People v. Garcia, 2019 IL App (2d) 161112 (March). Episode 615 (Duration 15:28)
Prosecutor used an inartful example to illustrate accountability, but this was not plain error.
Following a trial in the circuit court of Boone County, a jury found defendant, Ricardo A. Garcia, guilty of first-degree murder in connection with the shooting death of Giovanni Galicia (720 ILCS 5/9-1(a)(1), (a)(2), (a)(3)).
Defendant was also found guilty of mob action (720 ILCS 5/25-1(a)(1)). He was found not guilty, however, of the attempted murders of Jesus Casas and Fermin Estrada.
The court sentenced defendant to 35 years in prison for first-degree murder, to be served consecutively to a 2-year sentence for mob action.
Defendant was the driver of black Navigator.
Two men got out of it and peppered a rival gang members’ car with bullets. The victim got hit in the head and died.
The men then got back in the care and defendant drove away. A police chase ensued and defendant was caught.
Inartful Closing Argument
Although the State’s examples were inartful, we hold that any error that occurred does not require reversal pursuant to either prong of the plain-error doctrine.
In attempting to explain accountability the prosector said:
“Now, we recognize this concept every day and we probably don’t even think about it during lawful activities. For example, if you go to JC Penney’s and you want to buy blue jeans and you go into the store and there’s a sales clerk walking by and you stop her and say, ‘Excuse me. Where are your blue jeans?’ And she says, ‘Oh, they’re on the back wall.’ So you go to the back wall, you pick out your Levis, and you go to the cash register and another woman rings you out. Now, the question is who sold you the jeans? Was it JC Penney, was it Levi Strauss, was it the salesperson who pointed you to the back wall, or the salesperson who took your money? Well, in truth they all are responsible for selling you the jeans because they all facilitated the sale. We also see this that we don’t need to see an expressed agreement to know that there was a plan.”
The prosecutor continued:
“Again, if you’re walking along the sidewalk next to a park and you watch a car pull up, there’s a parent in the front seat and two children get out and run and start playing in the park, you know that there was a common plan to go to the park between those three people. You know that it existed before they arrived at the park. They decided sometime to go to the park. They got in the car and drove to the park. That plan existed before they got to that park, and you have no evidence of an expressed agreement to go to the park, but you have no problem with the concept that the parents are responsible for the children being at the park because they facilitated that transaction. You don’t need an expressed agreement. You can tell by the circumstances that there was an agreement to go to the park.”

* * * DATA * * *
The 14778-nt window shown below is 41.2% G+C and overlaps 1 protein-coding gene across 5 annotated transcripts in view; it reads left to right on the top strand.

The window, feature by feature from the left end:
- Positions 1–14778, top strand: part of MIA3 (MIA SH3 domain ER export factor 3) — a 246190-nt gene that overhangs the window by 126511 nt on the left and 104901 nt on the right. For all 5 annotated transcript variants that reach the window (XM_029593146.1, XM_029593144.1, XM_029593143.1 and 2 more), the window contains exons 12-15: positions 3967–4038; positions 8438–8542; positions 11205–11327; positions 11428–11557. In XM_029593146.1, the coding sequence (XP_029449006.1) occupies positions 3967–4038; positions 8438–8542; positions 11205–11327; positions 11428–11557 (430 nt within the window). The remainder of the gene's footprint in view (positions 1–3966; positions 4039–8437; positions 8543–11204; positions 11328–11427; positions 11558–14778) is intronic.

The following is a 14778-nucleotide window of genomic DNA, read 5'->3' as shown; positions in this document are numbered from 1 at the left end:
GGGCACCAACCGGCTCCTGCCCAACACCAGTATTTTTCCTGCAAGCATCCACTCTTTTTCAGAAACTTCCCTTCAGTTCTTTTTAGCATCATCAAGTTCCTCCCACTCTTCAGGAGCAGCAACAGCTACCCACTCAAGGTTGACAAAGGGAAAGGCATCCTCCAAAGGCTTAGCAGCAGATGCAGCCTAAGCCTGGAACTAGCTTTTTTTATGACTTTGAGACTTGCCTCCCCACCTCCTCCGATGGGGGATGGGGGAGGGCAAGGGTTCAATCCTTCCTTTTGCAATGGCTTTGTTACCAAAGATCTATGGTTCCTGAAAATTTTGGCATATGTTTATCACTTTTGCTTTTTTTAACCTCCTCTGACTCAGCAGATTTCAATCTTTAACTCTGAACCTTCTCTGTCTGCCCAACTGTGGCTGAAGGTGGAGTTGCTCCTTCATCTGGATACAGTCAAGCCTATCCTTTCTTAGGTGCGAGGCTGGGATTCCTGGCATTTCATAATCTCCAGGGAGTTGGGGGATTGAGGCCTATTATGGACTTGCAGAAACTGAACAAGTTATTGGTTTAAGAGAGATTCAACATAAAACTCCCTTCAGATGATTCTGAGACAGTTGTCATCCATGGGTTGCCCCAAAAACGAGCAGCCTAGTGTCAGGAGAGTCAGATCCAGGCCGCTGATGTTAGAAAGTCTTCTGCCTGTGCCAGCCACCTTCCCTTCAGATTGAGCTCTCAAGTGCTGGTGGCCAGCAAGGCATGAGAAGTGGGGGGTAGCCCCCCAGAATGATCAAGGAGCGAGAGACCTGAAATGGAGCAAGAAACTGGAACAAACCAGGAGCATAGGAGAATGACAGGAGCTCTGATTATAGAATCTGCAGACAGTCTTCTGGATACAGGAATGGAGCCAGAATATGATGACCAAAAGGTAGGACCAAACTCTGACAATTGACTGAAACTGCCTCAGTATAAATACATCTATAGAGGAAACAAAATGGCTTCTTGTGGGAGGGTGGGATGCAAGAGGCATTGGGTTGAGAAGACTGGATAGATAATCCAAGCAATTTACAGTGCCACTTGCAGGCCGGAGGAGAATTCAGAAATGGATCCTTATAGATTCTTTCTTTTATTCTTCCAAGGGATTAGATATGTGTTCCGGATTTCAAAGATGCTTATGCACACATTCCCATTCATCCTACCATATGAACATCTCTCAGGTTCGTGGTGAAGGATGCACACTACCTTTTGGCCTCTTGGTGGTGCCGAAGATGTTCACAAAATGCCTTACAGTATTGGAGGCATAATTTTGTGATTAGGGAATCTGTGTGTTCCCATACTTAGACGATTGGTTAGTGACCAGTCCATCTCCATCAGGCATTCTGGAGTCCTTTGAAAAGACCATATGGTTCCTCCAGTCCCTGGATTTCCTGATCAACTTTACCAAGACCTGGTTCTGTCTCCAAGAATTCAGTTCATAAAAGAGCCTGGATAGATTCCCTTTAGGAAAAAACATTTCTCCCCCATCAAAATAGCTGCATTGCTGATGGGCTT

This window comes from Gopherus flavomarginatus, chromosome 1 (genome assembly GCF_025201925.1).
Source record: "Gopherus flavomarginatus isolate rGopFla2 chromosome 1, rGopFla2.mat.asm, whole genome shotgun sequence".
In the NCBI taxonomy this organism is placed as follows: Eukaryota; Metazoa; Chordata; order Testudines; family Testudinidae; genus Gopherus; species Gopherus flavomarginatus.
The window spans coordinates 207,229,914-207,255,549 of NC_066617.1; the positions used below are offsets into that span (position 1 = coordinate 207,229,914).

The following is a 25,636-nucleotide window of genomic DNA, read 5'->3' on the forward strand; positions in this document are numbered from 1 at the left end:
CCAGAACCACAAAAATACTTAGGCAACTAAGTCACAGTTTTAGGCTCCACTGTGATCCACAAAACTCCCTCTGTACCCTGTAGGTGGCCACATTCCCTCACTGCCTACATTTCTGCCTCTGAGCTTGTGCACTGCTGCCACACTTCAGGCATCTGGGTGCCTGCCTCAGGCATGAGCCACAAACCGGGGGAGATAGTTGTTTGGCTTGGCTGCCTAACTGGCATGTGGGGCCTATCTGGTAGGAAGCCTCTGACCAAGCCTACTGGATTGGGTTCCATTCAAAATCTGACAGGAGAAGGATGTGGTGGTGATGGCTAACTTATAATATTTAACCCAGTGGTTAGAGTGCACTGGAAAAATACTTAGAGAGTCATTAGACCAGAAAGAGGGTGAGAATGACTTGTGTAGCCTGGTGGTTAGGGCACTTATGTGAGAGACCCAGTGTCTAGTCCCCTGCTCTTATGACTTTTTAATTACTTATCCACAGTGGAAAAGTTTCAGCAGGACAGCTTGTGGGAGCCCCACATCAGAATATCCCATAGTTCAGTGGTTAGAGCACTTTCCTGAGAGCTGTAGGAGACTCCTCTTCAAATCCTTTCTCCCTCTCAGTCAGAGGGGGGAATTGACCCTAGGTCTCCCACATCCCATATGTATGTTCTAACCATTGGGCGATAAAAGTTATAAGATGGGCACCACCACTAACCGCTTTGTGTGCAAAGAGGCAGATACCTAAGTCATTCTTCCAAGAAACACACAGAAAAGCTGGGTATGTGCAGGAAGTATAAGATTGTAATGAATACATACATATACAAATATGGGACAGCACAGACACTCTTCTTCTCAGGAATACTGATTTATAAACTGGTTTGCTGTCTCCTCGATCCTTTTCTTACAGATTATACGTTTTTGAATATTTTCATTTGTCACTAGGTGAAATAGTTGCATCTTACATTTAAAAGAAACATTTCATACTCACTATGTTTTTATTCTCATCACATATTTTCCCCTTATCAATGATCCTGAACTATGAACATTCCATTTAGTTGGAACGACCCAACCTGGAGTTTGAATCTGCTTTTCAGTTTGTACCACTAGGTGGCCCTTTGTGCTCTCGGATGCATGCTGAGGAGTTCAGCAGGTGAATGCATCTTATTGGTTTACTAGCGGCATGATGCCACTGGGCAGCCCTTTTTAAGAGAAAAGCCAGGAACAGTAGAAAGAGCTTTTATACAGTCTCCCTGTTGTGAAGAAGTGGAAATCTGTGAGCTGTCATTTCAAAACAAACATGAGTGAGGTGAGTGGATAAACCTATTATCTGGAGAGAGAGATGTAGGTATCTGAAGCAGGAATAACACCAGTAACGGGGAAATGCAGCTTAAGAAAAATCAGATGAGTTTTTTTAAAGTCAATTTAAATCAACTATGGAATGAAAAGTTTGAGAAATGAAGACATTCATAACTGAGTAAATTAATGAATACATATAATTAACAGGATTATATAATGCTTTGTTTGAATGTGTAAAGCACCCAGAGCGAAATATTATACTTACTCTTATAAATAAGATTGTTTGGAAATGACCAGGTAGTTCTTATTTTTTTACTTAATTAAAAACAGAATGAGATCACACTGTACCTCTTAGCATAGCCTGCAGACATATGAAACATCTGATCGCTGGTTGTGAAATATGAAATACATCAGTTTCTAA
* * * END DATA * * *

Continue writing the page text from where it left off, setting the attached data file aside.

What Was Wrong With The Statements?
These examples, in and of themselves, failed to provide complete and accurate representations of the law of accountability.
Neither scenario mentioned any sort of criminal activity.
Of course, one cannot be held criminally accountable for another’s actions in the absence of a crime. The examples also failed to illustrate that a defendant is not accountable for another’s conduct unless the defendant acts with the intention of promoting or facilitating the commission of an offense. 720 ILCS 5/5-2(c).
Kids Are Dumb
Moreover, the park example did a poor job of illustrating the supposed common plan among the occupants of the vehicle.
The prosecutor asserted that the children, who were of unspecified ages, must have planned in advance to go to the park simply because their parent ended up taking them there. That is not necessarily the case. What if the parent did not tell the children in advance that they were going to the park? What if the parent did not form any plan to take the children to the park until he or she happened to pass the park on the way to a different destination?
Additionally, as defendant correctly notes, driving a person to a destination does not in itself make the driver legally accountable for the passenger’s acts.
With that said defendant’s concerns about the prosecutor’s use of the phrase “expressed agreement” in the park example are a bit overstated.
The prosecutor clearly used this phrase as part of his attempt to illustrate, albeit through a questionable example, that the State does not need to prove express words of agreement between codefendants and that the common design may instead be inferred from the surrounding circumstances.
Defense Counter Example
Furthermore, defense counsel in his closing argument specifically informed the jury of some of the problems with the prosecutor’s park example:
“Now, when we talk about—when he talks about his analogies, he talks about, well, when you go to a park and two kids get out of the car and they run to the park, you know there was an agreement to go to the park. Okay. When those kids start getting in a fight with somebody else there, the parents did not agree for that fight. The parents did not intend for that fight. The parents did not plan for that fight. They are not accountable for that fight. Merely getting the kids to the park or merely getting these people to this area is not accountability. It is not guilty and it is not beyond a reasonable doubt.”
(1) the two examples at issue constituted a small portion of the State’s closing argument, which otherwise reflected a proper legal theory,
(2) defense counsel took the opportunity to explain to the jury the flaws in one of those examples, and
(3) the judge properly instructed the jury, there is no threat that the jury was under any misapprehensions about the applicable law.
For these reasons, defendant has not demonstrated second-prong plain error.
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